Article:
A thought on lesson design…

‘Every lesson you create represents an opportunity to design something that has never been designed, to create an interaction unlike any other’

Adapted from Seth Godin’s ‘Linchpin’

How many original lessons of value do we actually design for our students? Or, do we find it easier to repeat mediocre lessons from standardised schemes of work? Indeed, do we have time to design brilliant lessons that have a positive effect on student learning and motivation on a consistent basis?  If not, then maybe we are asking the wrong questions.

Maybe the question should be:

What unneccesary parts of our jobs, as educators, need to to be thrown out and stopped immediately so that we have the time to design the best learning experiences possible for our students?

Any answers on  a postcard please!

@BebbPEteach

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7 Responses to A thought on lesson design…

  1. David Didau says:

    As Alistair Smith says, the job of scholl leaders should be “to strip out every demand on teachers except that they prepare and deliver outstanding lessons”. To that I’d add marking/feedback but I think he makes the point well.

    • Completely agree David. But where do we start? It’s a complex system that possibly requires a complete rethink rather than just a minor tinkering to give the time required for teachers to ‘prepare and deliver outstanding lessons’ on a consistent basis. I know I feel I can’t deliver outstanding learning oportunities for my students on a lesson by lesson basis due to other school commitments and therefore feel I’m letting students down. I’m sure a lot of teachers would feel like this.

  2. Shanti Lall says:

    But most of what ‘else’ we do is necessary, e.g. seeing/phoning parents, talking with children about their behaviour, collaborating with other teachers, etc. It would be nice to have much more admin support so we didn’t have to spend time tidying, filing and photocopying, filling in records, chasing kids, etc. But ultimately I think we need less contact time. I say this despite the fact that, like most teachers, my favourite part of the job is being in the classroom with the students. If we taught fewer lessons we’d have time to plan those lessons well and to give more consistently high quality feedback.

    • Lisa Ashes says:

      I agree that less contact time and more admin support is what we need. I work until at least 6 every day and two days in the week until 8. I plan in school on Saturdays and still the job list never gets cleared. I love what I do but can I realistically keep it up until I retire at 85? I think everything we do is necissary in some way shape or form but there just isn’t time at the moment in the working day to perfect it all.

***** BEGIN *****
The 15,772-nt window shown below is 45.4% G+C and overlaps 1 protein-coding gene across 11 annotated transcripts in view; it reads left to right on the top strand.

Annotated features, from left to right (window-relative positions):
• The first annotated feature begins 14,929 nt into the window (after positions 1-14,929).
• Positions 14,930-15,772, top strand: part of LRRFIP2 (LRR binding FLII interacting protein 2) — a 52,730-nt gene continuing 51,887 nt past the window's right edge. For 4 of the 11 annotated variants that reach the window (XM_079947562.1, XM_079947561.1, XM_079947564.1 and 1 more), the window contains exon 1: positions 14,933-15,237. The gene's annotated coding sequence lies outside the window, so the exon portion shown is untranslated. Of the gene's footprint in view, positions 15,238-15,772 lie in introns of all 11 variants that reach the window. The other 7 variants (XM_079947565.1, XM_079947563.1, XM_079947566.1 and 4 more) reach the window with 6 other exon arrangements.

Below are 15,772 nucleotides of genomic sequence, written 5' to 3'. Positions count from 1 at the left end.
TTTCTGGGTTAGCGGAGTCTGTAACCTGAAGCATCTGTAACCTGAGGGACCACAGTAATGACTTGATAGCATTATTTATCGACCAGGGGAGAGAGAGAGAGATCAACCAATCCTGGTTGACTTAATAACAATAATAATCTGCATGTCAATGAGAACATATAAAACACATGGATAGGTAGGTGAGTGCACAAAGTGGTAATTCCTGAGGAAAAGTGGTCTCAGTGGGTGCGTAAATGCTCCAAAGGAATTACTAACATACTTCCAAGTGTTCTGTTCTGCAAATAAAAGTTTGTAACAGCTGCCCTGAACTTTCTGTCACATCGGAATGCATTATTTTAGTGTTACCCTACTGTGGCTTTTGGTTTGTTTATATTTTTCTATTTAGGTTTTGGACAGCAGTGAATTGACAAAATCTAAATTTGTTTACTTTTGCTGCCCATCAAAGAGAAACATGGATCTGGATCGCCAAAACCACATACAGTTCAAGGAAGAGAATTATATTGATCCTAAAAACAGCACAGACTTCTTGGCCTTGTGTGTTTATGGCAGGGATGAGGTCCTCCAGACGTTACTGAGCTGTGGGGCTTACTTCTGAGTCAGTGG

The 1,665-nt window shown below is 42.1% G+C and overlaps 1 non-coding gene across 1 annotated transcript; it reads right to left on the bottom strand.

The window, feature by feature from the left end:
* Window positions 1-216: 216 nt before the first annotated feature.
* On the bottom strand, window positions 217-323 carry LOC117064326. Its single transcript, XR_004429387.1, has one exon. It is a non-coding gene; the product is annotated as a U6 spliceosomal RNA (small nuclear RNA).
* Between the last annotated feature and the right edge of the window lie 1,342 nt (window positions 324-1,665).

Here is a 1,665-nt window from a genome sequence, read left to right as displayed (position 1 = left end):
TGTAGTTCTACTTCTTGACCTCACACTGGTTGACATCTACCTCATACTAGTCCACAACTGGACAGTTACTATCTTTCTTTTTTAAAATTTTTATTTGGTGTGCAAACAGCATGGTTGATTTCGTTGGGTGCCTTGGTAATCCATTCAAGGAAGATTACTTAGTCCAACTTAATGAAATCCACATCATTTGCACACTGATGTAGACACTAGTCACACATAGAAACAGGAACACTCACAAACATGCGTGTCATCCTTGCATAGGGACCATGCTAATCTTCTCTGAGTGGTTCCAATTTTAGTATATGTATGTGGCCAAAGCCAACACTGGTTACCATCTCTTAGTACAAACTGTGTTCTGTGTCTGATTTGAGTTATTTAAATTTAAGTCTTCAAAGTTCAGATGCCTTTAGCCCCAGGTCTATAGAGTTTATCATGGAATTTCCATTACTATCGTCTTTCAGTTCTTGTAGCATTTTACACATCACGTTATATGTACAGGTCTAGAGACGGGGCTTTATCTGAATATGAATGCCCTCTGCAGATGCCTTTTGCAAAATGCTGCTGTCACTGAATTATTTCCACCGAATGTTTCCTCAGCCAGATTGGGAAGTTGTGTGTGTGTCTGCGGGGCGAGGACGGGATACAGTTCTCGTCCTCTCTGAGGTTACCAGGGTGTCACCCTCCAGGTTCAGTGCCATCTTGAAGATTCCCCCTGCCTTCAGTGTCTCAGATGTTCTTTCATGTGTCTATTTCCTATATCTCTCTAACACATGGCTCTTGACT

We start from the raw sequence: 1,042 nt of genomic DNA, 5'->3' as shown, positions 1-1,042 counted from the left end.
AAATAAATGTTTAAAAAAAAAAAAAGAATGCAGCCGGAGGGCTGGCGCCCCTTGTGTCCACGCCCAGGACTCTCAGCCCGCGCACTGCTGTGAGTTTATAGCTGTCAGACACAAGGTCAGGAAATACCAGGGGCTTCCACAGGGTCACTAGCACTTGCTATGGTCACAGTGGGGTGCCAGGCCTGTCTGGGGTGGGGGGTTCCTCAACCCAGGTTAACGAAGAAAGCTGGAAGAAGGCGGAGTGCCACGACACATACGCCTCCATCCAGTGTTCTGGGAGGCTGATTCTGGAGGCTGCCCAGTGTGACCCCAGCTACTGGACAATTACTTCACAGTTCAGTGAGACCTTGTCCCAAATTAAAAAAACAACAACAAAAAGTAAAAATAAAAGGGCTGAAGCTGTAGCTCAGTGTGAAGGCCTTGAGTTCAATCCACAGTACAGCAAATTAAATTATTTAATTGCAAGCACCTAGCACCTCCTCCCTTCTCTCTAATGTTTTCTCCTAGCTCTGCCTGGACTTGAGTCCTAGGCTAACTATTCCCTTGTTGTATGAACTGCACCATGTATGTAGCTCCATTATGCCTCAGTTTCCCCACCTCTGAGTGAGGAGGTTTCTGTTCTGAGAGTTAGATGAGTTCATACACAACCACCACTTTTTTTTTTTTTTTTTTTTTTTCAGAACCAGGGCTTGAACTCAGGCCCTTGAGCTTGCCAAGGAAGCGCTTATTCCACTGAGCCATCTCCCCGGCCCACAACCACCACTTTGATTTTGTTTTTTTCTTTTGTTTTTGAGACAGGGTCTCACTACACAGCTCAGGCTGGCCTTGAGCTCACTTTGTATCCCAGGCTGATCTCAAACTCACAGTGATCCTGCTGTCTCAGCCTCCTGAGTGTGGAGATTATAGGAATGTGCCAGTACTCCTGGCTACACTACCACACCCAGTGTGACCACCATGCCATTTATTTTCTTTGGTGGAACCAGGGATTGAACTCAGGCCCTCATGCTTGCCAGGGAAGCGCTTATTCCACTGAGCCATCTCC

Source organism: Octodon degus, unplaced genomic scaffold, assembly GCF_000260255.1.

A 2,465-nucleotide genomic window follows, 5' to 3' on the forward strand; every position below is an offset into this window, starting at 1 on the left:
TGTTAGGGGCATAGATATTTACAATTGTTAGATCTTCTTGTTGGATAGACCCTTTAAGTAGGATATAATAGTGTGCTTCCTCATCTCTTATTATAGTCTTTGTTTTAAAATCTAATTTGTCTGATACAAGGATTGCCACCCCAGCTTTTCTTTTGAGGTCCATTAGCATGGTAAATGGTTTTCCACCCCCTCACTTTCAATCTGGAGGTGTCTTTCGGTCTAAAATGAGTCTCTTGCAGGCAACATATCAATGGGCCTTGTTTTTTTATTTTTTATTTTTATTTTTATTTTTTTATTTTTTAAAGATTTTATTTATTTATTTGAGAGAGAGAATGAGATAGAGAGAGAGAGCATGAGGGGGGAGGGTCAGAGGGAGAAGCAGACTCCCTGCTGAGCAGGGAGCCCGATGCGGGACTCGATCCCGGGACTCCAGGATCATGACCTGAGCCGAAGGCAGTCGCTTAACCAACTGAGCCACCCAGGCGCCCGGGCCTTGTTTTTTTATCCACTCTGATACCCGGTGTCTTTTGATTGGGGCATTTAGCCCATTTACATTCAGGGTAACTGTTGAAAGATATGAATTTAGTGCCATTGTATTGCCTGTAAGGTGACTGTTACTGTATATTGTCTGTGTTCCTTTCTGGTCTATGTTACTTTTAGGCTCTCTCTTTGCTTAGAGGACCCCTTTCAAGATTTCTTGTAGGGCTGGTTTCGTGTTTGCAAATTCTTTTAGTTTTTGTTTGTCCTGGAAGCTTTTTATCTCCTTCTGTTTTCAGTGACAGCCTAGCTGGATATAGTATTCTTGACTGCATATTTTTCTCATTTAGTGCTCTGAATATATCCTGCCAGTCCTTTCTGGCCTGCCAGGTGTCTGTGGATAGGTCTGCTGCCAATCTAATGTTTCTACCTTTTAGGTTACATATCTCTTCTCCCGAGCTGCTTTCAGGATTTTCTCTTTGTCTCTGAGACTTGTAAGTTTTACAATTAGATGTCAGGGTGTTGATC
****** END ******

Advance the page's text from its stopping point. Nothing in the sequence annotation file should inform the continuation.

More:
3. Shanti and Lisa, thanks for your insights. I agree, less contact time and more admin support would enable the quality and quantity of brilliant lessons to skyrocket. It is such a simple solution, however, the difficult part is putting it into practice with the funding public education currently receives.

    Lisa, I, along with others in the department I work in, are in a similar situation to you. We take huge pride in the national success of our sporting extra curricular programme that it does have an inevitable effect on our day to day teaching. It is just a question of time, or lack of it, for lesson design. We run an extensive programme in a wide range of sports every night of the school week (3.15 – 4.30/5.00pm) and also run fixtures on every Saturday morning during term time (anywhere between 7.30am – 3pm depending on where the fixture is). We absolutely LOVE doing this and we our really proud of all the students taking advantage of the sporting opportunities we provide at the our school. We also take work home most nights just like a high percentage of teachers do nationwide on a daily basis.

    The question our PE team are trying to answer now is how do we provide outstanding extra-curricular opportunities WITH consistently outstanding lesson experiences on a daily basis in core and examination PE? I don’t think there is an easy, simple answer but we are willing to try and find out which is a great starting point.

  4. Allen Boyd says:

    Someone once made the point that it was impossible to teach outstanding lessons all of the time and somewhere everyone needs a doorknob lesson….one you plan as you turn the doorknob!
    Valid ponts in my view

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